Five years ago today, clearly without meaning to, Rick Santelli of CNBC became a national hero when he focused on the folly of President Obama’s stimulus plan, the moral hazards in mortgage writedowns … and the unfairness of it all for people who, to use one of the left’s favorite phrases, “play by the rules.”
It’s not correct to say that Santelli launched the Tea Party movement. The first Tea Party event was in New Hampshire in December 2007. Other protests against the outrageous (and, we now know, failed) stimulus plan were already in the planning stages in many cities by early- to mid-February.
It is correct to say that Santelli popularized the “Tea Party” term nationally and helped to focus millions of outraged Americans on the serious dangers ahead far more quickly than if he hadn’t said what he said. In that sense, he helped to coalesce a nascent fractured movement into one to be reckoned with — and not a moment too soon.
You’ll note in the video that Santelli didn’t really go off until one of the studio hosts made a inane comment soaked in condescension about those who were on the sparsely populated trading floor (it was way before that day’s opening bell in Chicago), saying that “They’re putty in your hands.” No, it couldn’t be that those who had heard Santelli’s previous statement could think for themselves (/sarcasm).
So maybe we should thank Joe Kernen as much as Rick Santelli himself for what transpired (bolds are mine):
Becky Quick, in studio: …. Rick have you been listening (to the previous conversation)?
Rick Santelli, on trading floor: Listening to it? I’ve been just glued to it because Mr. Ross has nailed it. You know, the government is promoting bad behavior, because we certainly don’t want to put stimulus forth, and give people a whopping eight or ten dollars in their check, and think that they ought to save it.
And in terms of modifications, I’ll tell you what, I have an idea. You know the new administration’s big on computers and technology. How about this, (Mr.) President and new administration — Why don’t you put up a web site to have people vote on the Internet as a referendum to see if we really want to subsidize the losers’ mortgages, or would we like to, at least, buy cars and buy houses in foreclosure and give them to people who might have a chance to actually prosper down the road, and reward people that could carry the water, instead of drink(ing) the water.
Trader sitting near by: What a novel idea! What? Who thought of that!
(traders in the pit start clapping and cheering)
Joe Kernen, in studio: Rick, they’re like putty in your hands. Did you hear –
Santelli: No they’re not, Joe. They’re not like putty in our hands! This is America! (turns around to address pit traders) How many of you people want to pay for your neighbors’ mortgage that has an extra bathroom and can’t pay their bills? Raise their hand. (traders boo; Santelli turns around to face CNBC camera) President Obama, are you listening?
Trader (sitting nearby, goes over to Santelli’s mike): How about we all stop paying our mortgage? It’s a moral hazard.
Kernen: It’s like mob rule here, I’m getting scared. I’m glad –
Santelli: Don’t get scared, Joe. They’re already scaring you. Y’know, Cuba used to have mansions and a relatively decent economy. They moved from the individual to the collective. Now they’re driving ’54 Chevys, maybe the last great car to come out of Detroit.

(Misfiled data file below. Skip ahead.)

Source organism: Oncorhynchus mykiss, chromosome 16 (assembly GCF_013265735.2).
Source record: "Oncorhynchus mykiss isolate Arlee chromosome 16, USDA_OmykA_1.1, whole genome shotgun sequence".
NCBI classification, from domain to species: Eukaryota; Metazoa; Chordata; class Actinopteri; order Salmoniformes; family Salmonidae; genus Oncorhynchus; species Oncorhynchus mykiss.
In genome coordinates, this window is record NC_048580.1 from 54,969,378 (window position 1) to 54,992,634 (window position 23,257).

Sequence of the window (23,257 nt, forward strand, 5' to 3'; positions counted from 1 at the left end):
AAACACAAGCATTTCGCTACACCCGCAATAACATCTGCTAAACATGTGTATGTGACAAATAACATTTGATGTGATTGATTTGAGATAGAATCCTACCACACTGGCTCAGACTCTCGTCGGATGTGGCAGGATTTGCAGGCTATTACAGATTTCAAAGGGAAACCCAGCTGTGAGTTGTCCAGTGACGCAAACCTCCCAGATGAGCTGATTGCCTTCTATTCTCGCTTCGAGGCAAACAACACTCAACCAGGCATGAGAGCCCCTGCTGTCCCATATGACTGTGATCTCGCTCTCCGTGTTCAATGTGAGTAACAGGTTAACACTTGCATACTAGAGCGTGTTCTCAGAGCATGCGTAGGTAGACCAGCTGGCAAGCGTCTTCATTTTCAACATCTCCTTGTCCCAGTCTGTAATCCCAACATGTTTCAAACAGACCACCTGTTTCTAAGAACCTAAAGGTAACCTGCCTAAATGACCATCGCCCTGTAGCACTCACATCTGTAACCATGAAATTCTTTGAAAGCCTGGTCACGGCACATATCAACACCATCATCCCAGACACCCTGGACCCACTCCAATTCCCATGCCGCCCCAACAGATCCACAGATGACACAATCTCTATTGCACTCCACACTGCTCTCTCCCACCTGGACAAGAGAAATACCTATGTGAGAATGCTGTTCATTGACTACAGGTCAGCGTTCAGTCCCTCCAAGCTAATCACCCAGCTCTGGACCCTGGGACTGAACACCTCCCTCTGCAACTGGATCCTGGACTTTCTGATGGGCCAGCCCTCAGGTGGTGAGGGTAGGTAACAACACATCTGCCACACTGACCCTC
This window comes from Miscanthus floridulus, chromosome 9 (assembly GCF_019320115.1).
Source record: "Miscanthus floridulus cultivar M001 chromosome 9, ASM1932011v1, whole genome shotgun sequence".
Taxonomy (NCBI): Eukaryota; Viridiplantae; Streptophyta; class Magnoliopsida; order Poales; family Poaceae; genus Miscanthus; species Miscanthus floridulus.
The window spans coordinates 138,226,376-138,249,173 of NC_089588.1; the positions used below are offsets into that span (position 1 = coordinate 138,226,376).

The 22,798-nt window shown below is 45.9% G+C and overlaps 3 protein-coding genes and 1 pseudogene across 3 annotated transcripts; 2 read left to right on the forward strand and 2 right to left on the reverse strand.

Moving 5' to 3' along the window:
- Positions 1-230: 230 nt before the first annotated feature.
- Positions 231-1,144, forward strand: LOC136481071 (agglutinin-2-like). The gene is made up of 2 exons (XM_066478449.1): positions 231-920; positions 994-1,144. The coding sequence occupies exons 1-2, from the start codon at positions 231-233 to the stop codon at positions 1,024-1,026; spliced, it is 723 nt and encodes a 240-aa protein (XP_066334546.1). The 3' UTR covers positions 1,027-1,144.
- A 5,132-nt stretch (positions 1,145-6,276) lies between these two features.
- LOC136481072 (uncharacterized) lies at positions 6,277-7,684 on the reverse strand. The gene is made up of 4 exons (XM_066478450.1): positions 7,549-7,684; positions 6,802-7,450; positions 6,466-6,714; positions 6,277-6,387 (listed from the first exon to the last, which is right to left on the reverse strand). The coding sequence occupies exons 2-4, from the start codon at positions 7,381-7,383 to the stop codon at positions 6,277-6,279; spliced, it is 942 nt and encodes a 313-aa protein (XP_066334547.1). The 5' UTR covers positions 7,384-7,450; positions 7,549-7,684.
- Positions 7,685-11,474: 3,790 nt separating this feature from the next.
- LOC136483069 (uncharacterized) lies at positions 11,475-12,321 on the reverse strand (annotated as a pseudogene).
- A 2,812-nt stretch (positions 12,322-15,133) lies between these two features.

Kernen: They’re driving ‘em on water too, which is a little strange to watch, at times.
Santelli: There you go.
Kernen: Hey Rick, how about the notion that Wilbur pointed out, you can go down to 2% on the mortgage …..
Santelli: You can go down to minus two percent, they can’t afford the house!
Kernen: ….. and still have 40% not be able to do it, so why are we trying to keep them in the house?
Santelli: I know Mr. Summers is a great economist, but boy I’d love the answer to that one.
Quick: Wow. You get people fired up.
Santelli: We’re thinking of having a Chicago Tea Party in July. All you capitalists that want to show up to Lake Michigan, I’m going to start organizing.
Quick: What are you dumping in this time?
Santelli: We’re going to be dumping in some derivative securities. What do you think about that?
Wilbur Ross, in studio: Mayor Daley is marshalling the police right now.
Kernen: The rabble rousers.
Ross: …. the National Guard.
… Ross: You know Rick, one of our producers says if Roland Burris steps down, man, Senator Santelli, the junior senator from Illinois. It’s a possibility. I’m just sayin’ –
Santelli: Do you think I want to take a shower every hour? The last place I’m ever going to live or work is DC.
Kernen: Have you raised any money for Blago?
Santelli: No, but I think that Somebody’s going to have to start raising money for us.
… Santelli: Listen, all I know is that there’s only about 5% of the floor population here right now, and I talk loud enough they can all hear me. So if you want to ask them anything, let me know. These guys are pretty straightforward, and my guess is, a pretty good statistical cross section of America, the silent majority.
Quick: Not so silent majority today.
Kernen: Yeah, not so silent.
Quick: So Rick, are they opposed to the housing thing, to the stimulus package, to everything out there?
Santelli: You know, they’re pretty much of the notion that you can’t buy your way into prosperity, and if the multiplier that all of these Washington economists are selling us is over one, that we never have to worry about the economy again. The government should spend a trillion dollars an hour because we’ll get $1.5 trillion back.
Ross: Rick I congratulate you on your new incarnation as a revolutionary leader.
Santelli: Somebody needs one. I’ll tell you what, if you read our Founding Fathers, people like Benjamin Franklin and Jefferson, what we’re doing in this country now is making them roll over in their graves.